HFW has long been advocating eating less but better quality meat. I saw him at the Brighton Festival when his Meat book came out very passionately discussing this issue. Its the way to go for your own personal health, the welfare of the animals involved and the environment.

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This just in.

HFW’s Chicken Run got 3.5 million viewers three nights running, Thursday’s Dispatches on food labelling got 3 million and Jamie’s Fowl Dinners got 4 Million. These are very good numbers. To put them in some sort of context, Big Brother’s Celebrity Highjack (anything BB is seen as ‘an earner’ for the channel) got around 800,000.

Tim Hayward

"Anyone who wants to write about food would do well to stay away from

similes and metaphors, because if you're not careful, expressions like

'light as a feather' make their way into your sentences and then where are you?"

Nora Ephron

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supermarket birds are uniformly awful, particularly the terrible Sheepdrove, revoltingly breast-heavy in the worst british manner. I would no more buy a battery hen than use flora margarine, and never have.

Uh? Sheepdrove chicken is not a "supermarket bird" or a "battery hen" - pretty much the polar opposite of a battery hen, in fact, and superior in quality (and cost) to any supermarket bird I've tried, even organic free range examples.

I expect to pay about £12 for a Sheepdrove chicken (about £7 a kilo), cut it in half, have one half as a roast for two and get two meals for the kids out of the other half, plus make some great stock. Not dirt cheap, but worth paying the extra imho.

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This just in.

HFW’s Chicken Run got 3.5 million viewers three nights running, Thursday’s Dispatches on food labelling got 3 million and Jamie’s Fowl Dinners got 4 Million. These are very good numbers. To put them in some sort of context, Big Brother’s Celebrity Highjack (anything BB is seen as ‘an earner’ for the channel) got around 800,000.

It'd be boring to argue that you can't compare a 1-hour special and a 24-hour spacefiller. Instead, I'll just note that the public seem to have viewed the evidence and concluded: "I feel like chicken tonight". Which is not exactly what was intended.

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To put them in some sort of context, Big Brother’s Celebrity Highjack (anything BB is seen as ‘an earner’ for the channel) got around 800,000.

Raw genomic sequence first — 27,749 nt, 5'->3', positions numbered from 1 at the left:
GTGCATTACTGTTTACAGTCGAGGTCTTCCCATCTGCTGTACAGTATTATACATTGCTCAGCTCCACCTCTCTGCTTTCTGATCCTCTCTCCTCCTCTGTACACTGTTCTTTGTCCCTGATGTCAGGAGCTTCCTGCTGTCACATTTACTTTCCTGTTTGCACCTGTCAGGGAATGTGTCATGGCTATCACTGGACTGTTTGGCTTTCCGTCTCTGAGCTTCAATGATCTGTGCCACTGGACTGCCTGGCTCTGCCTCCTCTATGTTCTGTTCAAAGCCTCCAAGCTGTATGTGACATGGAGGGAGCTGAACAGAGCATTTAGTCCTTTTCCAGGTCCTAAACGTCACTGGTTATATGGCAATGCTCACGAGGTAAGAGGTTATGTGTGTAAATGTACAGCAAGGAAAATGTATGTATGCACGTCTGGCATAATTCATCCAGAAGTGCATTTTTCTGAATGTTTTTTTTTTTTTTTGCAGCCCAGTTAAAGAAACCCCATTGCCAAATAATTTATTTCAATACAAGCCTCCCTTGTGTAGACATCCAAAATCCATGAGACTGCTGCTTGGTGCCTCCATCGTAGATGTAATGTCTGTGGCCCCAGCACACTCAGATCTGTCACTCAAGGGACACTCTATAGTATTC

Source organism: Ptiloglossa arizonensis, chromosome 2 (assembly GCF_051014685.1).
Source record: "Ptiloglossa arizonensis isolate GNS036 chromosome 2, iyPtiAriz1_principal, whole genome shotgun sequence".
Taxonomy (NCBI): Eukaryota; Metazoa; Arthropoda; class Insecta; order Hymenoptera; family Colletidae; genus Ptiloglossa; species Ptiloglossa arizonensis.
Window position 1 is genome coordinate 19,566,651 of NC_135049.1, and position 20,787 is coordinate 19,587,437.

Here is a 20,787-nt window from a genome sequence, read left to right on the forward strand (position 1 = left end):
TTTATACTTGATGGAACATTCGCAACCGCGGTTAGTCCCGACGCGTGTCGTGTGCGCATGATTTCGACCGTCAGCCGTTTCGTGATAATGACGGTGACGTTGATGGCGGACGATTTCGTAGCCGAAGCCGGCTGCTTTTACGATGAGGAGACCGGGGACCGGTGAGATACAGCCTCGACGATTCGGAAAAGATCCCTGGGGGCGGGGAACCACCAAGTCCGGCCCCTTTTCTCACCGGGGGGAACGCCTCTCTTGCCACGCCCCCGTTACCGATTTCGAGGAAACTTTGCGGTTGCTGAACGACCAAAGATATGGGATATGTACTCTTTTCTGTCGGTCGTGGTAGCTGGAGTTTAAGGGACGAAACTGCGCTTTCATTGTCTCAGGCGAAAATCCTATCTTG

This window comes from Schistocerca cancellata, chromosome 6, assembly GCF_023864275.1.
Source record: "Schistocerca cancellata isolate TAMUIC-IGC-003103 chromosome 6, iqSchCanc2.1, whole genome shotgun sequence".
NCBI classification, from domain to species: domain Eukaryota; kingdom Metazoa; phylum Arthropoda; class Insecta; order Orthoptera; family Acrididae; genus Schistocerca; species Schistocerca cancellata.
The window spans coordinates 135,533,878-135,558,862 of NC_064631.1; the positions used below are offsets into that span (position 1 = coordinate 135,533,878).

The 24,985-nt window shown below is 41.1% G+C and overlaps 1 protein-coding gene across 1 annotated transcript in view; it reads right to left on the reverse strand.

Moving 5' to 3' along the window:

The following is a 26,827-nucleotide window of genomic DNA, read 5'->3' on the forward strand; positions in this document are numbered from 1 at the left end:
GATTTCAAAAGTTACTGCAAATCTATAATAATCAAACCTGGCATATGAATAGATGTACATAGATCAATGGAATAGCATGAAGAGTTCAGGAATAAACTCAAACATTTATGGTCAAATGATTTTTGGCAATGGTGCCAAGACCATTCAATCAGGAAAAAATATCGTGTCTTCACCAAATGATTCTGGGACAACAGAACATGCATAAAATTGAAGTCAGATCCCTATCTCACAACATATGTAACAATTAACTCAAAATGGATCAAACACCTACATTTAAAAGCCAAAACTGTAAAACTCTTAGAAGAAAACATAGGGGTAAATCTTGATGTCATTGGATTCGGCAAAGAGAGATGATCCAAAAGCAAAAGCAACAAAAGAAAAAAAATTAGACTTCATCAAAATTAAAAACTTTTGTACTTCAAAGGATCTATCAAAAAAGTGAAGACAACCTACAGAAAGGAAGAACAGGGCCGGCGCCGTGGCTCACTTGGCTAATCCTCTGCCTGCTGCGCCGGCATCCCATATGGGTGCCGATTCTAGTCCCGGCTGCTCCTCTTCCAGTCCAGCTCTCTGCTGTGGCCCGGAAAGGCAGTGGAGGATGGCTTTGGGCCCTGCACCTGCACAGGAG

According to the Daily Mail, BBCH got 3.4million viewers for the launch on Channel 4. The rest of the series, shown only on cable channel E4, attracted 600,000.

Edited by Andy Lynes (log)
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Jamie's crusade on School Dinners made much bigger headlines, had Goverment approval , schools changing their menus and where are we now? Less children than ever taken the food.This Chicken out will be in the same place in 6mths.It's worth trying to educate the population, but really, do think things will change in the long run?

Next he will be campaigning for the plight of the Ecuadorian farmed prawn and the mental health issues this incarceration causes said crustacea. Or maybe against poor farmed salmon, oops I forgot, he actually promoted and advertised them :rolleyes:

school dinners was cynical exercise in self publicity. his prodn team spent 6 months trying to find his targets, sorry schools. he ambushed interviewees in true Ali G manner, the whole thing was a friggin joke. it achieved nothing, because it was never interested in any of the details.

as for animal cruelty. meh, ever seen what a fox does a chicken? mother nature is a lot more cruel than any of us ever would be.

A meal without wine is... well, erm, what is that like?

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school dinners was cynical exercise in self publicity.

That's the one thing Jamie Oliver needs of course, more publicity. If that's all he wanted, he could have just made a cookery series, written a book and spent the year promoting it. It appeared from the series that he had made a real emotional investment in that project. Clever editing? Well, maybe, but it certainly looked a lot more like hard work than pottering around his estate cooking tomatoes.

He wants his cake and eat it by getting behind all these causes, while taking pots of dosh from Sainsbury's, but I think ultimately his heart is in the right place.

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school dinners was cynical exercise in self publicity.

I think we've already kicked this particular one to death, not least here. In summary: it's hard to hate someone who's so clearly well-intentioned and on the side of good. Yet somehow, he always seems to make it worth the effort.

as for animal cruelty.  meh, ever seen what a fox does a chicken?  mother nature is a lot more cruel than any of us ever would be.

The latest medical research has actually suggested that people aren't foxes. And, while I understand your point, the "law of the jungle" card just invites people to counter with: "ever seen what a doberman does to a toddler?" etc. This is one of those arguments where, no matter who wins, everybody loses.